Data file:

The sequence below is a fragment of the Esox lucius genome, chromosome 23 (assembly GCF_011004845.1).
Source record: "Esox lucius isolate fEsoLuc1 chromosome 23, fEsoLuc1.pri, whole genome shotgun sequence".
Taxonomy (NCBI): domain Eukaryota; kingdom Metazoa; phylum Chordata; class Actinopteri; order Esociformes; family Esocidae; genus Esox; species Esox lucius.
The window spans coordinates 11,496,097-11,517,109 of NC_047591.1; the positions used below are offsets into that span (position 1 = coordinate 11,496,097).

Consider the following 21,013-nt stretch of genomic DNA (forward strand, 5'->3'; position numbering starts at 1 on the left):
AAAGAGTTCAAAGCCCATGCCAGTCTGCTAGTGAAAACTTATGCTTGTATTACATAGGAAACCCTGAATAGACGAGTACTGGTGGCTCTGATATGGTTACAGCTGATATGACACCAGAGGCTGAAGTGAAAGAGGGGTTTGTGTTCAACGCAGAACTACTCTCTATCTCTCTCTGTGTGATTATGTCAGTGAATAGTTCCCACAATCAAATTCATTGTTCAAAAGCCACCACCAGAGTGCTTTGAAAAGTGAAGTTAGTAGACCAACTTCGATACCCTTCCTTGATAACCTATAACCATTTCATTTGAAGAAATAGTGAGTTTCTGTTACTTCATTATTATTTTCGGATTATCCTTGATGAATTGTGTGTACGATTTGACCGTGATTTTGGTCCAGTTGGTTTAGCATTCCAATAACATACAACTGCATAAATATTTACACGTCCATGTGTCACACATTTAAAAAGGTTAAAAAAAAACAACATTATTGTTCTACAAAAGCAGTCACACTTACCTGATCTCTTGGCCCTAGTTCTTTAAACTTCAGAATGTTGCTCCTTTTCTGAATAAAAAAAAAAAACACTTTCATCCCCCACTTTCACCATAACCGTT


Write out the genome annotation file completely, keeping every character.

The sequence below is a fragment of the Esox lucius genome, chromosome 23 (assembly GCF_011004845.1).
Source record: "Esox lucius isolate fEsoLuc1 chromosome 23, fEsoLuc1.pri, whole genome shotgun sequence".
Taxonomy (NCBI): domain Eukaryota; kingdom Metazoa; phylum Chordata; class Actinopteri; order Esociformes; family Esocidae; genus Esox; species Esox lucius.
The window spans coordinates 11,496,097-11,517,109 of NC_047591.1; the positions used below are offsets into that span (position 1 = coordinate 11,496,097).

Consider the following 21,013-nt stretch of genomic DNA (forward strand, 5'->3'; position numbering starts at 1 on the left):
AAAGAGTTCAAAGCCCATGCCAGTCTGCTAGTGAAAACTTATGCTTGTATTACATAGGAAACCCTGAATAGACGAGTACTGGTGGCTCTGATATGGTTACAGCTGATATGACACCAGAGGCTGAAGTGAAAGAGGGGTTTGTGTTCAACGCAGAACTACTCTCTATCTCTCTCTGTGTGATTATGTCAGTGAATAGTTCCCACAATCAAATTCATTGTTCAAAAGCCACCACCAGAGTGCTTTGAAAAGTGAAGTTAGTAGACCAACTTCGATACCCTTCCTTGATAACCTATAACCATTTCATTTGAAGAAATAGTGAGTTTCTGTTACTTCATTATTATTTTCGGATTATCCTTGATGAATTGTGTGTACGATTTGACCGTGATTTTGGTCCAGTTGGTTTAGCATTCCAATAACATACAACTGCATAAATATTTACACGTCCATGTGTCACACATTTAAAAAGGTTAAAAAAAAACAACATTATTGTTCTACAAAAGCAGTCACACTTACCTGATCTCTTGGCCCTAGTTCTTTAAACTTCAGAATGTTGCTCCTTTTCTGAATAAAAAAAAAAAACACTTTCATCCCCCACTTTCACCATAACCGTT